One of the most magical times in diabetes happens every year in July, with the annual put on by the non-profit Children With Diabetes organization.
Don't let the name fool you -- it's not just for kids. Adults with diabetes are an ever-expanding force at FFL, including at this year's 18th annual event at the Disney Resort in Orlando, FL.
Roughly 2,000 people came from as far as South Africa to be at the 2017 conference, including 700 first-timers -- and 47% of those attending overall were adults, the highest percentage of any summer FFL conference to date!
"It reflects the fact that many of our teens have grown to be adults and are continuing to attend, and that we offer content interesting to T1 adults of any age," says Michigan D-Mom Laura Billetdeaux, CWD's VP of Education and Programs, who helped CWD founder Jeff Hitchcock kick off the annual FFL experience nearly two decades ago.
This isn't a typical conference like so many with a distinct professional flavor. Rather, this one's specifically designed for people living with diabetes and those in our lives such as parents, grandparents, spouses and friends. The warm fuzzy vibe of peer support and fun, along with a unique educational drive and fire-sparking energy, are what make FFL so successful. Special wristbands referred to as the "green bracelet of community" mark everyone on hand who lives with diabetes personally.
Our team was bummed to be unable to attend this year, but we were grateful to follow the action from Orlando via hashtag on Twitter, and talk at length with organizers and attendees. From that, we've put together the following recap of the highlights of this year's conference.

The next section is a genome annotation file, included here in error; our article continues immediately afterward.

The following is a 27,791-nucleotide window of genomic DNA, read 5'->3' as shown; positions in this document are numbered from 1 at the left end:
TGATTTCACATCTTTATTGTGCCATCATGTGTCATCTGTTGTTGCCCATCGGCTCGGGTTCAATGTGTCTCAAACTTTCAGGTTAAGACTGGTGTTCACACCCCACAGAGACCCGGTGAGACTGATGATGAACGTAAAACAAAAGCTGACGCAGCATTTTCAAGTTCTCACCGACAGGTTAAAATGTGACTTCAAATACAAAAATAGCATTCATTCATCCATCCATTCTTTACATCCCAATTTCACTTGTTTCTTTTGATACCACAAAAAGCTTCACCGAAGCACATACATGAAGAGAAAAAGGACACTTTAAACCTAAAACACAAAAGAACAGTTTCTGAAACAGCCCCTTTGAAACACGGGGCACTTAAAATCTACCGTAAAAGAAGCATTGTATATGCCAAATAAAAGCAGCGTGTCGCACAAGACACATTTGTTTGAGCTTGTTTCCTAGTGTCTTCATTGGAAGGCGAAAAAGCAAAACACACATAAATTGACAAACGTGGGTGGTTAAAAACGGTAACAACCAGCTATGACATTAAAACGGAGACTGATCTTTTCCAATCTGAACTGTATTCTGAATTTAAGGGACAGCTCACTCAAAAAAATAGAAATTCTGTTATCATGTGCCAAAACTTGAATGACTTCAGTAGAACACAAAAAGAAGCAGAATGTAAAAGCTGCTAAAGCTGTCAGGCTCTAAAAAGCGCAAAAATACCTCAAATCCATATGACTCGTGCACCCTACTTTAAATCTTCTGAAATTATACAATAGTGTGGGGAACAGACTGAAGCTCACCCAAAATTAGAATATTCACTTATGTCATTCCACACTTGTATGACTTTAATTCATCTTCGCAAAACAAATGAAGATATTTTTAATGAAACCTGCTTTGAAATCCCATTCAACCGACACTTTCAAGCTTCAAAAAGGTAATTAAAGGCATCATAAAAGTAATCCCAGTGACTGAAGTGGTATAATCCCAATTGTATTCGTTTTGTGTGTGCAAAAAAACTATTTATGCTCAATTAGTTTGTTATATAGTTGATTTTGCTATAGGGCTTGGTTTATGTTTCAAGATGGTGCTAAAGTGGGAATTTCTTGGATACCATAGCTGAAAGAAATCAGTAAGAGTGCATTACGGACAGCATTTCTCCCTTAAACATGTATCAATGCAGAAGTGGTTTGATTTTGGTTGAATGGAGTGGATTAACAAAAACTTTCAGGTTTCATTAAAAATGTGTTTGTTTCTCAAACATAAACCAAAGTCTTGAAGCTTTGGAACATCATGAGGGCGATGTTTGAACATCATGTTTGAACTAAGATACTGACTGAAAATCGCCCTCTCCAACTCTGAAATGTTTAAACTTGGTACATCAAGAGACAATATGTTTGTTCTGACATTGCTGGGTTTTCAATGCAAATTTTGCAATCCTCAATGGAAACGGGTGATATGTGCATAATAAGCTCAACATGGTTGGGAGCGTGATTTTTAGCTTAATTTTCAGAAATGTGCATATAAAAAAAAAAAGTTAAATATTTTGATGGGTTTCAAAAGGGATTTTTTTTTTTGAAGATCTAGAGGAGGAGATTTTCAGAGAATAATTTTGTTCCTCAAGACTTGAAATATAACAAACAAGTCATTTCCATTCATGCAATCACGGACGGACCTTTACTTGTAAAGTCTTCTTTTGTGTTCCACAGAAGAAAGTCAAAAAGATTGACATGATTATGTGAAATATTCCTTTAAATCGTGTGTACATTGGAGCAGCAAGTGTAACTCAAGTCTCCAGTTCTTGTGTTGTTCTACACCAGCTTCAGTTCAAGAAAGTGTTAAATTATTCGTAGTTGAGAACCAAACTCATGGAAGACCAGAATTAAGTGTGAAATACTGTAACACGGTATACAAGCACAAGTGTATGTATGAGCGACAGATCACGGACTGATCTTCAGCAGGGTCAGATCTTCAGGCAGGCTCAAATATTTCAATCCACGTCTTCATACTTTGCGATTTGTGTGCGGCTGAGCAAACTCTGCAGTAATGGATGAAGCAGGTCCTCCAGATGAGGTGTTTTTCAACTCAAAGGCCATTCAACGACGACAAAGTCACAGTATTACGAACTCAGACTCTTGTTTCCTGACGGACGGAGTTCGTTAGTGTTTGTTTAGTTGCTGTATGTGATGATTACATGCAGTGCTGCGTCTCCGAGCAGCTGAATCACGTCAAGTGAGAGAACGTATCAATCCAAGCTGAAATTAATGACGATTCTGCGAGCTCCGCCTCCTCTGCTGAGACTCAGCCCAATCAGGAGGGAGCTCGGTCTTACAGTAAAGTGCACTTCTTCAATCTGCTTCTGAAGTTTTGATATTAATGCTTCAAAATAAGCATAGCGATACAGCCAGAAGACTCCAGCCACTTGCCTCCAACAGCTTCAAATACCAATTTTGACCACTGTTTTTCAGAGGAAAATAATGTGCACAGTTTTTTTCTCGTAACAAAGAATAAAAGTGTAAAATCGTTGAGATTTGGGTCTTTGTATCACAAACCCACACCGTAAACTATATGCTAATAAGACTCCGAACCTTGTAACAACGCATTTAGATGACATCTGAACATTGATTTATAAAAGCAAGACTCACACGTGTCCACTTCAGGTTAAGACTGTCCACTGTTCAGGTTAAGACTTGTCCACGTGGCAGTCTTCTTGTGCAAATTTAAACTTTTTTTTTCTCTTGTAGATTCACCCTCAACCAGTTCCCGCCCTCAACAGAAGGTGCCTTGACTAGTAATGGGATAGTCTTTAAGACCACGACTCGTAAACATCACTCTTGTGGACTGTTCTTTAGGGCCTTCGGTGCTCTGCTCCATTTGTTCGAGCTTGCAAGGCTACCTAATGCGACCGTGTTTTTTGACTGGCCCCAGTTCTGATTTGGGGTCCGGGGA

Highlights from Friends For Life 2017
The Award(s) Go To...
Congrats to Dr. Irl Hirsch for receiving the CWD Distinguished Service Award!
An endocrinologist and researcher at the University of Washington School of Medicine and longtime type 1 himself, Irl's been an incredible voice and advocate in our D-Size now over the years, from championing the importance of glucose variability beyond just A1C to more recently raising the level of conversation on the issue of insulin pricing in the United States. So much passion deserves recognition! Congrats Irl!
We were also excited to hear that Brenda Hitchcock (wife of CWD founder Jeff Hitchcock) won a much-deserved honor, thanks to her countless hours writing grants and doing behind-the-scenes work for CWD.
Beta Bionics' iLet Gen 4
While FFL is not a technology conference per se, many companies host sessions to show off their latest devices and solicit feedback from D-families on design. Anything relating to new, upcoming closed loop systems always makes a splash at FFL.
This year, Beta Bionics unveiled its 4th generation prototype of the iLet (bionic pancreas) system and showed first glimpses of what this next-gen tech will look like. Remember, it was just a year ago we first saw the third-generation iLet.
The Gen 4 iLet will be 57% smaller and thinner, with an improved touchscreen and curved wrap-around glass. It will have one cartridge pre-filled with glucagon and one pre-filled/manual-fill insulin cartridge. It will also feature Bluetooth for data-sharing with a mobile app.
While Beta Bionics certainly created buzz at FFL, many were disappointed to hear that the timeline for the iLet coming to market is now later than originally expected. Lead researcher Ed Damiano now says they're looking to bring an insulin-only product to market first in 2019, and the dual-hormone system will follow in roughly 2021 -- with expected pivotal trials in the coming years. But hey, it's still not too far off!
Overheard by one attendee who got to play with the iLet 4 prototype at FFL: "It's the most amazing piece of Type 1 diabetes hardware that I have ever seen in my entire life. The innovations are brilliant and beyond the grasp of what others currently have."
Expo and Presentation Highlights
One of the biggest highlights for many at FFL is the exhibit hall, which is less product-focused than most similar events, and has more fun built in -- from games, activities and giveaways to celebs making motivational appearances. Olympic skier Kris Freeman, racecar drivers and Ryan Reed, and singers like Crystal Bowersox and RaeLynn are just some who've graced the stage at FFL. This is huge, given that it inspires kids and really embodies the "You Can Do This" message, which is key for this event more than most.